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13 Supplement or Medication Combos You Should Never Mix

Millions of us take vitamins, minerals, and other supplements daily to improve our health and well-being—but taking certain pills together can create a dangerous mix. Here are the combos you should avoid.

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Magnesium and calcium

When these minerals are taken at the same time, they may not be quite as effective, says Tod Cooperman, MD, president of consumerlab.com, an independent testing company focused on health and nutrition products in White Plains, New York. “Taking large amounts of minerals with other minerals will reduce absorption,” he says. In essence, the minerals compete with one another and both lose out. Maximize your benefits by taking any mineral supplements at least two hours apart. This is one of the six things you should know before you begin taking magnesium supplements.

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Zinc and copper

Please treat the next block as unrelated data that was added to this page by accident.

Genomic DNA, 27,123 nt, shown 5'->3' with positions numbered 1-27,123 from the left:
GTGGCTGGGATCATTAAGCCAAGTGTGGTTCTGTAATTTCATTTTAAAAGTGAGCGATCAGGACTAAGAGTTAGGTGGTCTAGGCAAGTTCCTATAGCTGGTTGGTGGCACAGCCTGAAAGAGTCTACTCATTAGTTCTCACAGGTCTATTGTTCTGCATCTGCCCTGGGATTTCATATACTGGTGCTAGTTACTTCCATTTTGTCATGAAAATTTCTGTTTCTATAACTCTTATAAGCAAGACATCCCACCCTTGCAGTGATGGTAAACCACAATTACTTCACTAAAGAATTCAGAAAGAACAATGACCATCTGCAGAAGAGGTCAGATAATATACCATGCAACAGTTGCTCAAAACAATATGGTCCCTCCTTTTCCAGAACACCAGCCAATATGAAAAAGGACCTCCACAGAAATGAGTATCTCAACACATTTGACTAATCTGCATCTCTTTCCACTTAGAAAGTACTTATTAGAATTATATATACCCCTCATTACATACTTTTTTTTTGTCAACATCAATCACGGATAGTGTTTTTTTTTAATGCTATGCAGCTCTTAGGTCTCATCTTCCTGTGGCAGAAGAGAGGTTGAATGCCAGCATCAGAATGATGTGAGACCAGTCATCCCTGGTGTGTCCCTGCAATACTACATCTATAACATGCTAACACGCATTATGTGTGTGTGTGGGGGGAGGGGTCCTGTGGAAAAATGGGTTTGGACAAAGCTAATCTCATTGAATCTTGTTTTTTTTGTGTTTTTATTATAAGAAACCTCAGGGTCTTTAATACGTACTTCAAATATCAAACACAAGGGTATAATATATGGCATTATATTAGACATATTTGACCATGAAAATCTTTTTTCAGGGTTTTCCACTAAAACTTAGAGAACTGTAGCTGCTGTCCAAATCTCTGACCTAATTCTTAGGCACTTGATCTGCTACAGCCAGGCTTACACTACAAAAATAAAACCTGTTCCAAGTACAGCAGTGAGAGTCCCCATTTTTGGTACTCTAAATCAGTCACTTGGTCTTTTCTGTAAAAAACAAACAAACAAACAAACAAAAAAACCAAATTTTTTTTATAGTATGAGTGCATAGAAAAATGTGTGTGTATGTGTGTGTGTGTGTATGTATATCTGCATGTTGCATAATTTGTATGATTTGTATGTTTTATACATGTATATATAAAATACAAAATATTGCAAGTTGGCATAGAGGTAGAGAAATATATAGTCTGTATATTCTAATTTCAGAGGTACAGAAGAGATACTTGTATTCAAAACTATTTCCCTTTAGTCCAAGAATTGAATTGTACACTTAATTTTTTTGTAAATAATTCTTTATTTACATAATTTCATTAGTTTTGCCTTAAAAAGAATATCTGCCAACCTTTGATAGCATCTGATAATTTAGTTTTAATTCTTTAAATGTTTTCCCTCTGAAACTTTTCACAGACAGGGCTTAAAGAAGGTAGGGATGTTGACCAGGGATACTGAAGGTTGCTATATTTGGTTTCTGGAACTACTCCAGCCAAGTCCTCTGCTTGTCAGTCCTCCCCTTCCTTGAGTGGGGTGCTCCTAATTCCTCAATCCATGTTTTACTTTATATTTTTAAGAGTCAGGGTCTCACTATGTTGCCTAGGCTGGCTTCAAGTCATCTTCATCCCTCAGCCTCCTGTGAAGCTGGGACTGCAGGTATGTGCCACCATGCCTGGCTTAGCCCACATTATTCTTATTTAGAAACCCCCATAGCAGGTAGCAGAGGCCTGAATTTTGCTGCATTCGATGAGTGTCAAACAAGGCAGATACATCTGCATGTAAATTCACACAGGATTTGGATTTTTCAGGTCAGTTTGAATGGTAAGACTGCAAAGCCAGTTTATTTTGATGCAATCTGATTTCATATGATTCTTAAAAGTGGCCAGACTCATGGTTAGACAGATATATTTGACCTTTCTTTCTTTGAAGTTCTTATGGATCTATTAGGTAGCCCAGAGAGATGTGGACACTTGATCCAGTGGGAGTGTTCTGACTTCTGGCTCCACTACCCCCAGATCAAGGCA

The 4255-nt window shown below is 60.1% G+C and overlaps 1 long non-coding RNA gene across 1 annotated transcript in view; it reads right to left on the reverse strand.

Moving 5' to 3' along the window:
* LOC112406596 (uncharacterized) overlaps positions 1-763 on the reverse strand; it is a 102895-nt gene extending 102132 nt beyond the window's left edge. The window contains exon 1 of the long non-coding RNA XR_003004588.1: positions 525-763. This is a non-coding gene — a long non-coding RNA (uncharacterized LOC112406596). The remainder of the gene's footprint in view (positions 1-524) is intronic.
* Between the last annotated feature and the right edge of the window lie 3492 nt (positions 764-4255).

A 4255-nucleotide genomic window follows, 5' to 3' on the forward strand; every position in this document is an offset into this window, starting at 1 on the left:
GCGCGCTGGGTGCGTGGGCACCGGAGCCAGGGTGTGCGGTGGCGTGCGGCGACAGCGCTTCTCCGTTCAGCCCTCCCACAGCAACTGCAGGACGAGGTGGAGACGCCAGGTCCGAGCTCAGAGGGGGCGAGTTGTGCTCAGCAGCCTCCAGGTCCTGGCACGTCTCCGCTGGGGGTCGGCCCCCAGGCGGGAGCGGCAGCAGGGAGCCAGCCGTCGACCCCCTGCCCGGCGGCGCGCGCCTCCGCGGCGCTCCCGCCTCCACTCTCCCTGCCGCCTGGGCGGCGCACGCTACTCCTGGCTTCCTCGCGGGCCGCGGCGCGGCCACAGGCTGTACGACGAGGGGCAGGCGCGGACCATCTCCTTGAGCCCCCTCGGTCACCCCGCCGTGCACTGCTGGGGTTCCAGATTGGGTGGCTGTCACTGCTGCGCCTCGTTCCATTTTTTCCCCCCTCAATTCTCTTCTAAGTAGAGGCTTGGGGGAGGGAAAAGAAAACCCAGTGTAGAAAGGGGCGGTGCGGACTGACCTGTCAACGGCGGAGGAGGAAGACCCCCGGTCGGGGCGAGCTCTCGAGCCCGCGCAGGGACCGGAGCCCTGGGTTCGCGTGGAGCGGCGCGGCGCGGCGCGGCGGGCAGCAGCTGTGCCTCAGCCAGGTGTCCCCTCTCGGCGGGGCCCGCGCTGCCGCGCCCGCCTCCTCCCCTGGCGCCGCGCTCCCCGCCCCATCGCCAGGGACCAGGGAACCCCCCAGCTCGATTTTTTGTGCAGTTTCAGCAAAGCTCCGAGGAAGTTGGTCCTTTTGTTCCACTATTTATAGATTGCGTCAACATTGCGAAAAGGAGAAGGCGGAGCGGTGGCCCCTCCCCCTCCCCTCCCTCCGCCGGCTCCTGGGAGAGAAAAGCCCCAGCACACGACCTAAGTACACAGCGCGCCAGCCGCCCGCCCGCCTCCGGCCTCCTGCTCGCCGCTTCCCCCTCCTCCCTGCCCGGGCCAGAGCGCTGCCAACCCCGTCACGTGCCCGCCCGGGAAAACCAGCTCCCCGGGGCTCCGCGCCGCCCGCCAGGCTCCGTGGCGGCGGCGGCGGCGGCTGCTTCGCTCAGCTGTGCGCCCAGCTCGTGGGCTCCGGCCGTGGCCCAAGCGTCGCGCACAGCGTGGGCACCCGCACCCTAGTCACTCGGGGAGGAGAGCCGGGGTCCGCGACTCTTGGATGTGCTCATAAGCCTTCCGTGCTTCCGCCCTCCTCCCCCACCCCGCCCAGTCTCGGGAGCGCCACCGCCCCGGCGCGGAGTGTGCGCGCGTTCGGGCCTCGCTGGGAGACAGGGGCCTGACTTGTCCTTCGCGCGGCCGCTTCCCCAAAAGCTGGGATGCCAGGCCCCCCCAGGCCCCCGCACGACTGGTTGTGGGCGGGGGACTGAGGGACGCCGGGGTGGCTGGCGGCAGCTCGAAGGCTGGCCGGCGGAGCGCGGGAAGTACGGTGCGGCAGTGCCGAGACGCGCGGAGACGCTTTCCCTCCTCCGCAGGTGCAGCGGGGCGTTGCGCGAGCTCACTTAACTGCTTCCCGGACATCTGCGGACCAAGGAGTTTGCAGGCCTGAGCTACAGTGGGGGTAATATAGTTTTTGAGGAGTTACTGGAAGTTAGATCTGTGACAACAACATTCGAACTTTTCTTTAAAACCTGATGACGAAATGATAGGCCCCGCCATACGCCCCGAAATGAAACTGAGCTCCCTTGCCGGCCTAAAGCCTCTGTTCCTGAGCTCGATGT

Among zinc’s many benefits, enhanced immunity ranks high. You might turn to the mineral for help in staving off or shortening the duration of common colds, but you should know that zinc interferes with copper absorption. Some people need to take copper due to conditions that cause copper deficiency. If you must take copper and also take zinc, space the two out by at least two hours, Dr. Cooperman says. High doses of zinc taken over the long term (50 mg or more per day for 10 weeks or longer) can also cause copper deficiency. “This is something you can talk to your doctor about,” he says. Don’t miss these signs you’re not getting enough zinc.

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Iron and green tea

You need iron to help distribute oxygen to cells—it’s vital for your energy. But if you mix it with green tea, black tea, or curcumin supplements, your body won’t absorb the mineral. It’s OK to drink green tea beverages—such as matcha—just don’t do it with your iron supplements, Dr. Cooperman says; spread the two apart by a couple of hours.

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Fish oil and gingko biloba